2. Which kind of influence on Russian people, if any, is taking place at the moment?

3. Do you have a favourite Hollywood film / Hollywood star?

Language Work

1. Find examples of how the words OTHER and ANOTHER are used in the text about American movies. Can you explain the usage?


2. Study the box below and use this information to do the exercises that follow.

1. Other (people or things) or others mean several more besides those already mentioned, different from those mentioned.
  • People watch football, rugby, horse racing and other games and sporting events.
  • Some people spend Sunday evening quietly at home, others go to see friends.
2. The other people or things or the others mean all the rest (besides those mentioned)
  • The Johnsons are staying for the night, the other guests (or the others) are leaving.
3. The other person or thing or simply the other, when speaking of two, means the second of the two.
  • On the one hand, he is quite right, on the other hand, he is not.
4. Another is always singular and has two meanings: 1) a different one · In the room Ann saw a small cupboard for plates, cups and then another one: for clothes. 2) an additional one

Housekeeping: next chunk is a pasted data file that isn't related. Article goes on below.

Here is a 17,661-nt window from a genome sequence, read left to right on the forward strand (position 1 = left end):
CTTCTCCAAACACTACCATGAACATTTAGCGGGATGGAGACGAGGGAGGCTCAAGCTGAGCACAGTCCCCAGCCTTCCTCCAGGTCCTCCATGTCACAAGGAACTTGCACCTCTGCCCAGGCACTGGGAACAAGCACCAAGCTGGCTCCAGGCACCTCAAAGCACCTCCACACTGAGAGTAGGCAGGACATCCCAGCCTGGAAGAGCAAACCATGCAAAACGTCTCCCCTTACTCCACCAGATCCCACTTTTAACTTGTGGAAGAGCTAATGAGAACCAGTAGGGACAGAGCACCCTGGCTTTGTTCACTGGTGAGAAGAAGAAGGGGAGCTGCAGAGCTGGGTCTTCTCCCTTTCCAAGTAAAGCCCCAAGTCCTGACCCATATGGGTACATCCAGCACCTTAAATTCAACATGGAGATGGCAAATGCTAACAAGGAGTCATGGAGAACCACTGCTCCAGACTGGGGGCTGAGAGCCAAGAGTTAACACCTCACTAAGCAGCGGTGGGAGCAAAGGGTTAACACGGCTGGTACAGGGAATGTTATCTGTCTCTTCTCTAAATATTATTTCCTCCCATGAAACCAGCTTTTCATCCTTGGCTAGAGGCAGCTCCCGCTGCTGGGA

• She took one book, then another.
  ! We can use another before a plural noun in expressions with few or a number We have another three tickets. We are staying here for another few weeks.



3. Fill in the gaps using another, (the) other, (the) others.

1. Could I have ___________ piece of bread ?

2. I’m staying for ____________ few weeks.

3. Where are the __________ photos ?

4. We need _____________ three chairs.

5. Have you got any ______________ cakes, or are these the only ones?

6. Why don’t you think more about _____________ people ?

7. I think we should paint it ___________ colour.

8. These photos are small. Have you got any ___________ ?


4. Explain the use of another, (the) other, (the) others in the

following sentences.

1. I don’t want this book. Please give me another.

2. I don’t want this book. Please give me the other one.

3. This chemical is poisonous. Others are poisonous too.

4. I don’t want these books. Please give me the others.

5. I don’t want these books. Please give me another one.

6. I don’t want this book. Please give me the other one.


5. Make up short stories or situations leading up to the following concluding sentences: